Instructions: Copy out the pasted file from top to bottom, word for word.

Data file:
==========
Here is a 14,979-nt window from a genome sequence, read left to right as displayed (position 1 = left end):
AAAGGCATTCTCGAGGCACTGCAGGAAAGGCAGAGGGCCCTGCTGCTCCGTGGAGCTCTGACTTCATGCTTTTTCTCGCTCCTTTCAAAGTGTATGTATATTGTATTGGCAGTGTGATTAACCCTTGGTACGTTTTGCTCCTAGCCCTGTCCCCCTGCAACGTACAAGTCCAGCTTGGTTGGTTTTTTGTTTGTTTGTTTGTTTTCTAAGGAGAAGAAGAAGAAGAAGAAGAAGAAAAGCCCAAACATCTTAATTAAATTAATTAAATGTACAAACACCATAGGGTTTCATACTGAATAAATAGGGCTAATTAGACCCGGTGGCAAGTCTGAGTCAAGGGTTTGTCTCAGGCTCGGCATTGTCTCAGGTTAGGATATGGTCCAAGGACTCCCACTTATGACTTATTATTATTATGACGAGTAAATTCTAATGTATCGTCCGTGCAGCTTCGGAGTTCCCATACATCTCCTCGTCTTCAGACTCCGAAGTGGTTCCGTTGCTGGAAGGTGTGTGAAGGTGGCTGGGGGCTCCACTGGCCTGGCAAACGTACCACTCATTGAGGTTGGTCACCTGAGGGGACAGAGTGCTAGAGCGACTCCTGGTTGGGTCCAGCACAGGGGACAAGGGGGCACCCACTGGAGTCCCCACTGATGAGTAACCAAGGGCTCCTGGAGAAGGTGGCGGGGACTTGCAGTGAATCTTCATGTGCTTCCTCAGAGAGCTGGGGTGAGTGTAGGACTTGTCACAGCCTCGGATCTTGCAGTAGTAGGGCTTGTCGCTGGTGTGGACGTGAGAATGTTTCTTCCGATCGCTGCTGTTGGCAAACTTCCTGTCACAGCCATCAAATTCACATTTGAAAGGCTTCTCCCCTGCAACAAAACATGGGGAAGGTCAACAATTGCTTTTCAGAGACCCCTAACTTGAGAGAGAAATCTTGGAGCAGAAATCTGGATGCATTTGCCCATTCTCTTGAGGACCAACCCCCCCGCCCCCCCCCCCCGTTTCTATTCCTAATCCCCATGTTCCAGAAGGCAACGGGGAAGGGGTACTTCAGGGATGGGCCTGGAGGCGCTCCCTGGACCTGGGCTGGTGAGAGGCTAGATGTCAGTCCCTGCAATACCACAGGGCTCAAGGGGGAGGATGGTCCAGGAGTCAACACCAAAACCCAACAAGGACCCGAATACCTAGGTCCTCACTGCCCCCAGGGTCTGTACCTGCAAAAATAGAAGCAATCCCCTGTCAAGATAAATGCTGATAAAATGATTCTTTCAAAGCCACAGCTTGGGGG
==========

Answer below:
Here is a 14,979-nt window from a genome sequence, read left to right as displayed (position 1 = left end):
AAAGGCATTCTCGAGGCACTGCAGGAAAGGCAGAGGGCCCTGCTGCTCCGTGGAGCTCTGACTTCATGCTTTTTCTCGCTCCTTTCAAAGTGTATGTATATTGTATTGGCAGTGTGATTAACCCTTGGTACGTTTTGCTCCTAGCCCTGTCCCCCTGCAACGTACAAGTCCAGCTTGGTTGGTTTTTTGTTTGTTTGTTTGTTTTCTAAGGAGAAGAAGAAGAAGAAGAAGAAGAAAAGCCCAAACATCTTAATTAAATTAATTAAATGTACAAACACCATAGGGTTTCATACTGAATAAATAGGGCTAATTAGACCCGGTGGCAAGTCTGAGTCAAGGGTTTGTCTCAGGCTCGGCATTGTCTCAGGTTAGGATATGGTCCAAGGACTCCCACTTATGACTTATTATTATTATGACGAGTAAATTCTAATGTATCGTCCGTGCAGCTTCGGAGTTCCCATACATCTCCTCGTCTTCAGACTCCGAAGTGGTTCCGTTGCTGGAAGGTGTGTGAAGGTGGCTGGGGGCTCCACTGGCCTGGCAAACGTACCACTCATTGAGGTTGGTCACCTGAGGGGACAGAGTGCTAGAGCGACTCCTGGTTGGGTCCAGCACAGGGGACAAGGGGGCACCCACTGGAGTCCCCACTGATGAGTAACCAAGGGCTCCTGGAGAAGGTGGCGGGGACTTGCAGTGAATCTTCATGTGCTTCCTCAGAGAGCTGGGGTGAGTGTAGGACTTGTCACAGCCTCGGATCTTGCAGTAGTAGGGCTTGTCGCTGGTGTGGACGTGAGAATGTTTCTTCCGATCGCTGCTGTTGGCAAACTTCCTGTCACAGCCATCAAATTCACATTTGAAAGGCTTCTCCCCTGCAACAAAACATGGGGAAGGTCAACAATTGCTTTTCAGAGACCCCTAACTTGAGAGAGAAATCTTGGAGCAGAAATCTGGATGCATTTGCCCATTCTCTTGAGGACCAACCCCCCCGCCCCCCCCCCCCGTTTCTATTCCTAATCCCCATGTTCCAGAAGGCAACGGGGAAGGGGTACTTCAGGGATGGGCCTGGAGGCGCTCCCTGGACCTGGGCTGGTGAGAGGCTAGATGTCAGTCCCTGCAATACCACAGGGCTCAAGGGGGAGGATGGTCCAGGAGTCAACACCAAAACCCAACAAGGACCCGAATACCTAGGTCCTCACTGCCCCCAGGGTCTGTACCTGCAAAAATAGAAGCAATCCCCTGTCAAGATAAATGCTGATAAAATGATTCTTTCAAAGCCACAGCTTGGGGG